Like a proud peacock, the Big Chief strutted around the courtyard, showing off his hand-beaded and sequined costume. Carefully balancing his neon-orange feathered headdress, he strode purposefully toward the Big Chief from a competing tribe. Just inches apart, they stopped in their tracks. Arms crossed over their broad chests, they glared at one another.
Chief number one looked his challenger up and down.”You pretty, but I prettier!” he said, quickly following it with the traditional demand to bow down and pay respect: “Humba!”
Chief number two closed the gap, pressing his crossed forearms against his opponent’s. “I the pretty one. Me no humba; YOU humba!”
Had this been the late 19th century, fisticuffs would likely have ensued. In those days the secret society known a the Mardi Gras Indians used the annual celebration as an excuse to settle scores. Over the past century, the violent affair has evolved into an occasion for good-natured competition between the tribes, who now meet each March during the Mardi Gras parade and festivities. The posturing between Big Chiefs makes for great entertainment but most onlookers are unaware that this interaction is rooted in New Orleans history and to a great degree, still shrouded in mystery. Luckily, I was getting the inside scoop from Tauck, which had invited me to join their annual Jazz Event in New Orleans.
Members of the Mardi Gras Indian tribes are African Americans – not Native Americans as the name would imply. They refer to themselves as Indians out of respect for Native Americans who sheltered runaway slaves, saving them from capture or even death. Once each year the Big Chief of each tribe dons a headdress with mock braids and full-length costume that he alone has sewn by hand, affixing up to a million beads, sequins, and rhinestones. Costumes can weigh more than 100 pounds, cost thousands of dollars and can take up to a year to complete, yet each costume is worn only once. The design and color of the costume is a heavily guarded secret, as is the designated parade route, which symbolizes the secret underground path followed by escaping slaves. Meanwhile, the Big Chief’s spies try to infiltrate the other tribes in the hopes of learning their intended route so they can confront their rivals on the street.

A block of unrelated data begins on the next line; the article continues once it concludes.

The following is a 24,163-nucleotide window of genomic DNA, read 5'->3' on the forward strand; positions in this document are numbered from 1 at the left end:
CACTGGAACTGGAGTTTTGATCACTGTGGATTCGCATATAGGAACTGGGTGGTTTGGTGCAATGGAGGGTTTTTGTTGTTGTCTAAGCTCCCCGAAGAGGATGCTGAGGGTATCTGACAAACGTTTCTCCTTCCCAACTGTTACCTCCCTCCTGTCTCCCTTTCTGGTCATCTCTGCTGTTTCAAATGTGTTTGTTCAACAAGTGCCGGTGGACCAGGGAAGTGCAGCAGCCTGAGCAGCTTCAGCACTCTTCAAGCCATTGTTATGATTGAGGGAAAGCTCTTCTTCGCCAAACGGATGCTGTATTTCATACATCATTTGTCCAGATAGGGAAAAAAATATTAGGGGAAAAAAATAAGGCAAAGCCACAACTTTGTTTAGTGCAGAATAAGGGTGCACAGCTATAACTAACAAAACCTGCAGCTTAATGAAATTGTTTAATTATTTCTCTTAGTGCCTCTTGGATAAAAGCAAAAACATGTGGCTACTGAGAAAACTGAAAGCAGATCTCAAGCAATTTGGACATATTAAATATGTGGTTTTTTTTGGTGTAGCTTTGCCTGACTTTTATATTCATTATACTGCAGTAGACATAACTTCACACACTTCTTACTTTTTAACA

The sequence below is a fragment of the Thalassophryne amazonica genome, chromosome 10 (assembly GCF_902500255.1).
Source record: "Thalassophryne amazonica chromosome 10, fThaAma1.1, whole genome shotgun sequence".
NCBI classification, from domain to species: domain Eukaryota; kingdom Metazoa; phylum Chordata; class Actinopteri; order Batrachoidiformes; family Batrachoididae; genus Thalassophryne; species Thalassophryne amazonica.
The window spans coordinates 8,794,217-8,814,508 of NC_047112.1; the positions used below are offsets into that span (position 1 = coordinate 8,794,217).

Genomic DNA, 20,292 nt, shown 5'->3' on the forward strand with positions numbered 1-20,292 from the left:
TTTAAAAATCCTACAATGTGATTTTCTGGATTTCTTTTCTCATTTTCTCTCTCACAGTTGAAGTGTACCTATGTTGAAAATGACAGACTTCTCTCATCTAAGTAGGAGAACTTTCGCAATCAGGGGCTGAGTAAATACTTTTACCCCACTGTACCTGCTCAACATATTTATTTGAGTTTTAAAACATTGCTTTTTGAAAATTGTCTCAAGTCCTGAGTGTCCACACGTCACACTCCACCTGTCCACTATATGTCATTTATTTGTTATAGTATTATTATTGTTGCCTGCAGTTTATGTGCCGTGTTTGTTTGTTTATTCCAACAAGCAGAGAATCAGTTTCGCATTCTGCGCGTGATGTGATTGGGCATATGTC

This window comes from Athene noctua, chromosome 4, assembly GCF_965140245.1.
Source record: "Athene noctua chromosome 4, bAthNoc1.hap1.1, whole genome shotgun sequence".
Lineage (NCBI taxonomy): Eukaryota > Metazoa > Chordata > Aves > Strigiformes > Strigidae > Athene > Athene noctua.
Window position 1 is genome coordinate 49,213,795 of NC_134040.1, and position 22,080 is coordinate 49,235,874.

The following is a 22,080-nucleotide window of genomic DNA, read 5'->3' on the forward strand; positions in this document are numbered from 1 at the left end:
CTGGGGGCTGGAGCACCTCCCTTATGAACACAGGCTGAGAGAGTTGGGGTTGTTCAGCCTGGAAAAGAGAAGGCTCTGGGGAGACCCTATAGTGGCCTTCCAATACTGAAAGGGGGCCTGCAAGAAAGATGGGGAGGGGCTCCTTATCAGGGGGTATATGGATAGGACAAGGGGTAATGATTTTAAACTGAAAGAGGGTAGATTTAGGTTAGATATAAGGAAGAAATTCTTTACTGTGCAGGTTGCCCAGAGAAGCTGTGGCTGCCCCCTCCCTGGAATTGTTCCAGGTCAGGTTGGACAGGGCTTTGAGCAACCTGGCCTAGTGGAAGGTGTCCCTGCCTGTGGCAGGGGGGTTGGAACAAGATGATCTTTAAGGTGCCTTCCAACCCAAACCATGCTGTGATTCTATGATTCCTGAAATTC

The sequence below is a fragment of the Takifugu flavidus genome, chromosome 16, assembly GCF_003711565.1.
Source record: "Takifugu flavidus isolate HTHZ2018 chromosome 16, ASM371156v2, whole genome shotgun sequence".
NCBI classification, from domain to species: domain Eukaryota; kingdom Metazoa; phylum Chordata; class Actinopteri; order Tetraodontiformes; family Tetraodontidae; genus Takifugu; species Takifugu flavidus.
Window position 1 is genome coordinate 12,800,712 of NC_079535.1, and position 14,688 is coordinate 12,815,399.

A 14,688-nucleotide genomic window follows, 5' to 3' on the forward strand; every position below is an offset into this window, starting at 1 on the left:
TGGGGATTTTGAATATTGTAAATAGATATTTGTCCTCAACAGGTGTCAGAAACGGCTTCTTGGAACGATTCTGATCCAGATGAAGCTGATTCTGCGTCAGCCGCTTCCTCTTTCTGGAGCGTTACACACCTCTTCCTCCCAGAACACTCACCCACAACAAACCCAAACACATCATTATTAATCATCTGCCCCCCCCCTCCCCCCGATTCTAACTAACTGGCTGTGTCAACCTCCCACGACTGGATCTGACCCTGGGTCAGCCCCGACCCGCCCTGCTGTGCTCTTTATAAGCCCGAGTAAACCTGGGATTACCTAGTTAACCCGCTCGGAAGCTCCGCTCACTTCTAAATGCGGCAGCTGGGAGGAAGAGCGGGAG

The 38 or so individual tribes that participate in the Mardi Gras are loosely confederated as either Uptown or Downtown Indians, each of which wear costumes with slightly different design features. At the Backstreet Cultural Museum we perused a collection of spectacular costumes that have been worn by Big Chiefs over the years. To my inexperienced eye, they all looked the same but the manager of the museum revealed how to tell the difference:
“Uptown Indians make flat costumes with lots of beadwork badges that tell a story and ostrich feathers that move in the wind. Downtown Indians make costumes with three-dimensional elements like bird beaks and add flat feathers into the design that don’t move.”
Seeing the Mardi Gras Indians in action usually requires being in the right place at the right time during the parade, but after visiting the museum our Tauck guide made a surprise stop in the courtyard where we were treated to a private performance by the two Chiefs. Their mock battle ended on a conciliatory note. Breaking apart, each admired the artistry of their opponent’s costume as the brass band struck up a tune.
Chief two nodded to Chief one.”Lookin’ good!”
“You too, baby; looking good!” Chief one replied as he led us into the parking lot, where we waved our white handkerchiefs in the air and danced the afternoon away.
Disclosure: I was a guest of Tauck on their Tauck Jazz Event, one of their custom designed once-in-a-lifetime Tauck Events that provide insider insight and access for savvy travelers. However, the receipt and acceptance of complimentary items or services will never influence the content, topics, or posts in this blog. I write the truth, the whole truth, and nothing but the truth.